Honest Review of the Emile Henry Tagine
I cook tagine dishes twice a week, if not more. And while I mostly use traditional tagines pots handmade in Morocco, I still like to use my Emile henry tagine from time to time to cook Moroccan dishes. This article was requested by many of you, so here is my honest Emile Henry tagine review and everything you need to know to use these colorful French tagine pots.
What Are Emile Henry Tagines?
Emile Henry is a French brand specializing in ceramic cookware. They started making ceramic cookware more than a century ago in a French village called Burgundy. One of their products is the ceramic tagine pot which name is inspired by the traditional tagine pots artisanally made in Morocco.
What's Different About Emile Henry Tagines?
A few years ago, Emile Henry tagines were pretty unique in their shape and finish. Unlike traditional Moroccan tagines that are made with natural clay and have an earthy, traditional design, Emile Henry Tagines were the only tagines that were perfectly smooth and colored.
Nowadays, there are more and more products imitating Emile Henry tagines, and some of them are manufactured in Chinese factories giving no information about the making process or materials used to make each tagine, which is a big warning.
Emile Henry tagines are heat resistant, meaning you can use them on medium to high heat with no issue. In contrast, traditional Moroccan tagines need to be used on low to medium heat as high temperatures can make them break.
Are Emile Henry Tagines Safe to Use?
Emile Henry tagines are certified lead-free and safe to use for cooking.
Can Emile Henry Tagine Go in The Oven?
I have never used my Emile Henry tagine in the oven as I use it solely to make stews that are cooked on the stove. This being said, the website of Emile Henry states that their tagines can be used safely in the oven.
Do Emile Henry Tagines Concentrate the Flavors as Traditional Moroccan Tagines?
The tagine dishes that I made in my Emile Henry Tagine were pretty good. The tagine pot allows the ingredients to cook evenly and be infused with herbs and spices especially if you slow-cook the dish. If you are a big tagine dish fan and are looking for that thick sauce and caramelized ingredients, then in my experience, it’s hard to get them with an Emile Henry tagine. This has probably to do with the material of the tagine – ceramic – which is very different from clay used in traditional Moroccan tagines.
Is Emile Henry Tagine Worth the Money?
If you have the budget and are looking for a colorful tagine pot that will help you make delicious stews, then Emile Henry is totally worth it. Also, from my experience, it’s durability can be compared to the durability of a traditional Moroccan tagine pot.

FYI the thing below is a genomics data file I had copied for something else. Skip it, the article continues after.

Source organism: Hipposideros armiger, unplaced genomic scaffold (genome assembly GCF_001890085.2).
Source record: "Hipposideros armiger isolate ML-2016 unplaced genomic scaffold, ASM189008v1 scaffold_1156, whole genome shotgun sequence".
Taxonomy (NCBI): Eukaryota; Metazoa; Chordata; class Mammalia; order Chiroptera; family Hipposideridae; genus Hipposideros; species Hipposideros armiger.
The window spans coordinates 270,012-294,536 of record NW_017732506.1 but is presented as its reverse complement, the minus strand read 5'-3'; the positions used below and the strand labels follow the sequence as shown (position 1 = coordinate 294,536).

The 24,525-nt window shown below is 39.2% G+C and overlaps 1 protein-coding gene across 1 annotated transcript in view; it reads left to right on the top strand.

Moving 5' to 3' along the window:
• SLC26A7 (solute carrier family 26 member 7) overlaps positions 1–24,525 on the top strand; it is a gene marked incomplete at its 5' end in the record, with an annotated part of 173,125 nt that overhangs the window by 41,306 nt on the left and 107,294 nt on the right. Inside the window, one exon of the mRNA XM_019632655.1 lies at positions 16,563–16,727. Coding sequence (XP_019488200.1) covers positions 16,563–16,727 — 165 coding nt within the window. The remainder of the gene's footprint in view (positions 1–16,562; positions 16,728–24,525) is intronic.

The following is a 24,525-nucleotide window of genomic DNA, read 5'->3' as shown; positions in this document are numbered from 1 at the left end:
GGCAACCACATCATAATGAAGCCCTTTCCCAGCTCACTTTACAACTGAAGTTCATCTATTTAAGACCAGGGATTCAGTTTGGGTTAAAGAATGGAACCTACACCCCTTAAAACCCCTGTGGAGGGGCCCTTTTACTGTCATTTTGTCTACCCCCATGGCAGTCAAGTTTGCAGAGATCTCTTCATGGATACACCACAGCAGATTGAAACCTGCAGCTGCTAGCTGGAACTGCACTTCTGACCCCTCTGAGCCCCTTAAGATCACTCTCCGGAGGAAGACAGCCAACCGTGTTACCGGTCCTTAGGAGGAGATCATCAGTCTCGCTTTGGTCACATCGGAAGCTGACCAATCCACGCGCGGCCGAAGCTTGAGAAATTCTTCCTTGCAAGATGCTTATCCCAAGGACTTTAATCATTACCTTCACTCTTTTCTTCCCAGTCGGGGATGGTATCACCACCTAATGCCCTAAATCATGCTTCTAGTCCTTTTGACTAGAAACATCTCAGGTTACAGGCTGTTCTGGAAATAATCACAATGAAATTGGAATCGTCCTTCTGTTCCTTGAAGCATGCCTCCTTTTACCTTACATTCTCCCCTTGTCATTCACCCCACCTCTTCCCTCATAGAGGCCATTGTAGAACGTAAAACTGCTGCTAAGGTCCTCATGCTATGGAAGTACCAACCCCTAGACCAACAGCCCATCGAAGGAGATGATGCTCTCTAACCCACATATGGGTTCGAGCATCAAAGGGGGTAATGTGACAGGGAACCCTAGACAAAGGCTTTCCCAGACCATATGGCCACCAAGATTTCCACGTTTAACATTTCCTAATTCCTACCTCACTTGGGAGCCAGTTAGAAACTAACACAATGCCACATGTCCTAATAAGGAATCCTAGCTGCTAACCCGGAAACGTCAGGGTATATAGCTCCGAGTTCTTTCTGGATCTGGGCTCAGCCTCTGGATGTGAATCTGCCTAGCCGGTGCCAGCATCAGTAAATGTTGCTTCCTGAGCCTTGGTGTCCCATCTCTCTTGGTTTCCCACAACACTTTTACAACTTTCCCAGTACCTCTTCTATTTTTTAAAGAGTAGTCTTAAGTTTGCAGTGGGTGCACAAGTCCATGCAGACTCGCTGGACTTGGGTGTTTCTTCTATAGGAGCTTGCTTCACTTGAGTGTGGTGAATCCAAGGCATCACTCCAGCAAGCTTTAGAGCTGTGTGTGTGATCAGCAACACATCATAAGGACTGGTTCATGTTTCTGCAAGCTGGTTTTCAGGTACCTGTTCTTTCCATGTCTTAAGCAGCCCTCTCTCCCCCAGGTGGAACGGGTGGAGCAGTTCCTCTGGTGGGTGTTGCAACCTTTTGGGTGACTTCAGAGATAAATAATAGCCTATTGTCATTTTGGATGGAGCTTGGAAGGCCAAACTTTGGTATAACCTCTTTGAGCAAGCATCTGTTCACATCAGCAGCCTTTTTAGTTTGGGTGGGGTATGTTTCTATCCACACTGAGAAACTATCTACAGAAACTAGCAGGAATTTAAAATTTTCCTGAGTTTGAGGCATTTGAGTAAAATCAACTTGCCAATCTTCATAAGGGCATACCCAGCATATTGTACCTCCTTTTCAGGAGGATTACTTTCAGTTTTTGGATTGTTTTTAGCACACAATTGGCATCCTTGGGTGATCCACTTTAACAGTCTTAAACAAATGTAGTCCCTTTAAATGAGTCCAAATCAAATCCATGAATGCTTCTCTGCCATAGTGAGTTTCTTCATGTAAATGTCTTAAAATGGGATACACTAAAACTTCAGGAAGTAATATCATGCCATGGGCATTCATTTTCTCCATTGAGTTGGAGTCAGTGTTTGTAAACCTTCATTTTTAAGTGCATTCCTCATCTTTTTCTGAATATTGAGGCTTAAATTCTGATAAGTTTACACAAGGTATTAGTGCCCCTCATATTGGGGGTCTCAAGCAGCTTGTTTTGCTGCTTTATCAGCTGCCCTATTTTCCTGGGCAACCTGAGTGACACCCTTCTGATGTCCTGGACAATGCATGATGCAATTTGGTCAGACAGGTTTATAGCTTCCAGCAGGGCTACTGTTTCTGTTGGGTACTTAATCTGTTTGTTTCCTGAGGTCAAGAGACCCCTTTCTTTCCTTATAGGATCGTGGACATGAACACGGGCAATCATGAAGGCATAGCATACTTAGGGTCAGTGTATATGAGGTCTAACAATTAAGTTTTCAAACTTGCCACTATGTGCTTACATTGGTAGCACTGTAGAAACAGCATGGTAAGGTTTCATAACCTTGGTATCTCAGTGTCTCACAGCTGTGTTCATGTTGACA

What are Emile Henry Tagine Sizes
Emile Henry tagines are available in two sizes; either the 2.1 qt or 3.7 qt size.
The 2.1 qt can feed 2-3 people comfortably. The 3.7 qt size can feed 5 to 6 people. Note that you can feed more people by serving your tagine with side dishes. This is what is done in Morocco: A tagine dish is always served with fresh bread, salads, spicy olives, dips, and other side dishes.
Emile Henry vs. Le Creuset Tagine
People often ask me the difference between Emile Henry’s tagines and Le Creuset’s tagines. Well, the main difference between the two is the materials they are made of. While Emile Henry tagines are made of ceramic, Le Creuset tagines are made of enameled cast iron.
This means two things: That Emile Henry Tagines are much much lighter than Le Creuset Tagines, but also that they are more fragile like all ceramic products.
How Can I Clean My Emile Henry Tagine?
I clean my Emile Henry Tagine with regular soap, water and a gentle sponge. When the ingredients stuck at the bottom during cooking, I let my tagine soak overnight in water then clean it the day after and it always comes off easily.
Where to Buy Emile Henry Tagines?
Amazon is a good place to buy either the 2.1 qt Emile Henry tagine or the 3.7 qt Emile Henry tagine.
Are there Alternatives to Emile Henry Tagines?
If you would like to replicate the intense flavors of a typical Moroccan tagine dish, then I highly recommend getting a traditional clay tagine made in Morocco. It’s at the same price range as an Emile Henry tagine and as durable. To be honest, I find myself using my Moroccan clay tagines more as I like how they concentrate the flavors of the dish, but I still reach out to my Emile Henry tagine pot especially to make stews and sauces and they always came up great!
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